The city of Mountain View is planning to rapidly expand its recycled water use in the coming years, with ambitious plans to build an expanded network of pipes that can deliver to water to areas slated for major new development.
Recycled water currently makes up just a small fraction of the city's daily water use, at around 460,000 gallons per day, or 4%, of the Mountain View's total water use. But with persistent statewide droughts and constraints on imported water, city officials are turning to treated wastewater as a sustainable alternative.
The top option, according to city staff, is to expand recycled water infrastructure in North Bayshore, under a plan that would crank up recycled water demand to more than 1.4 million gallons per day. Other options include taking it a step farther and extending the system into East Whisman -- a long-range plan that would take decades to complete and cost upward of $40 million.
The Mountain View City Council is scheduled to weigh in on at the options at its Tuesday, March 22, meeting.
Mountain View send its wastewater to Palo Alto's Regional Water Quality Control plant and has the rights to 3 million gallons of treated water per day, under a deal that has recently been extended to 2060. That treated water then comes back through a network of purple pipes that circulates to locations throughout North Bayshore, but does not cross U.S. Highway 101 into the rest of the city.
The city is using only a fraction of its allocation, in part because of the quality of the water itself. The high salinity levels of the treated water means it cannot be used to irrigate certain landscaping and plants -- most notably redwood trees -- and can lead to erosion in buildings. A plan to upgrade Palo Alto's treatment facility is in the works, allowing the facility to produce "highly treated" water that has far more uses.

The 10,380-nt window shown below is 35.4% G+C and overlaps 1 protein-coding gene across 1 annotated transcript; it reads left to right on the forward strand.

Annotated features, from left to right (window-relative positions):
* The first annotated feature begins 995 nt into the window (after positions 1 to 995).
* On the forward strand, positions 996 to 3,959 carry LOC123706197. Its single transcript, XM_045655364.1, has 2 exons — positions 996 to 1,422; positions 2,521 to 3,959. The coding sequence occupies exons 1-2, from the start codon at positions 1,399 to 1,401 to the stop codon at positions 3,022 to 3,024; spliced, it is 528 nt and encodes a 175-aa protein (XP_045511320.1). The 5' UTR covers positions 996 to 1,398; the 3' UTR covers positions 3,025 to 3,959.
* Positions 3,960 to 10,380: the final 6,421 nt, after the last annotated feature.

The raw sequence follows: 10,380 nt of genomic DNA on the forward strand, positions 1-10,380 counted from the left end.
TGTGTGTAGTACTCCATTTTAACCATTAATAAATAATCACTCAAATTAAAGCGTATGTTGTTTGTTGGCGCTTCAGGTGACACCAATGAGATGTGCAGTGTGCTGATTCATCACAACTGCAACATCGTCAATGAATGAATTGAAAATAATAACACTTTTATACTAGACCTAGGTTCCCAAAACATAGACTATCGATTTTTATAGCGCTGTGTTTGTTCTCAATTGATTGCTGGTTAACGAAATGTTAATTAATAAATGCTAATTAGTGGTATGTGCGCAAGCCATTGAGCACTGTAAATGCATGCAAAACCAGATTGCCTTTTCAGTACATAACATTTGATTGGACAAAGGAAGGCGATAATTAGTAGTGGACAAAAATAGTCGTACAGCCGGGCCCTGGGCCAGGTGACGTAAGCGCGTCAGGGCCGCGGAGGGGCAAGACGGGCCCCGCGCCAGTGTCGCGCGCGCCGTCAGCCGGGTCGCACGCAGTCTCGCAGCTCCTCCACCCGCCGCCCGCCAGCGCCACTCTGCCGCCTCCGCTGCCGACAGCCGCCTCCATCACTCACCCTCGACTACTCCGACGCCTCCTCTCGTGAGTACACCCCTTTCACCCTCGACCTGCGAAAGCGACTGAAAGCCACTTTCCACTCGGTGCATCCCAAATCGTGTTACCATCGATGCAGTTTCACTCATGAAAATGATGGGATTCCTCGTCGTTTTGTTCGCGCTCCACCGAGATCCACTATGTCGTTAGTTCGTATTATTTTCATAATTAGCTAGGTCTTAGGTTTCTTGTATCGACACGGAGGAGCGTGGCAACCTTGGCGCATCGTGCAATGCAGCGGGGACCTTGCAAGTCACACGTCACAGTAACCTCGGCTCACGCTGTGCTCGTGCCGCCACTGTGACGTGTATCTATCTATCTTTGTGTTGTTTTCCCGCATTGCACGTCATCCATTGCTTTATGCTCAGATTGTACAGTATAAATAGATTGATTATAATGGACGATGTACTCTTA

Under "Alternative 1," which city officials are recommending to the council, Mountain View would extend pipelines through North Bayshore along streets including Shoreline Boulevard, Amphitheatre Parkway, Shorebird Way and Space Park Way. The plan would increase the range of recycled water to include more commercial customers in the area, notably Google, and prepare for future water demand caused by major residential and commercial growth planned for the area.
The other alternatives look at different ways the city can take on the expensive and difficult task of getting water south of Highway 101, specifically into East Whisman -- another area slated for heavy development. The pipelines could cut through NASA Ames property or could extend south on Shoreline Boulevard and east along either Middlefield Road or Central Expressway. Costs for any of the three options range from $41.4 million to $52.2 million.
The city is also facing some tricky challenges related to the Regional Water Quality Control facility improvements in Palo Alto. Cost estimates have exploded from $22.3 million to $51.4 million since 2019, and city officials fear the Santa Clara Valley Water District is looking to pay for the upgrades using money slated for other water improvements in the North County.
Mountain View residents, like those in other North County cities, pay taxes into the State Water Project that helps finance a massive system of reservoirs, aqueducts and pumping plants that circulate water throughout the state. But only about 10% of Mountain View's water use comes from that system, leaving most residents with the full cost but none of the benefits. In 2017, Valley Water's board of directors agreed to return the funds -- roughly $8.5 million spanning from 2018 to 2024 -- by way of a grant program.
Last August, Valley Water voted to allow those funds to be rerouted into paying for the recycled water facility upgrades, and that $6 million of the $8.5 million is expected to go towards those improvements. Mountain View officials are protesting the decision, saying it was never the intent to pay for the upgrades using its own, separate grant program that could be used for the city's own conservation and recycled water efforts.
Expanding the recycled water network in North Bayshore is expected to cost $27.4 million and take nine years to complete, and the city has already laid the groundwork for businesses to take advantage of the purple pipes. Mountain View passed an ordinance requiring all new commercial buildings larger than 25,000 square feet to have dual plumbing to allow the use of recycled water when it becomes available, specifically for uses like flushing toilets.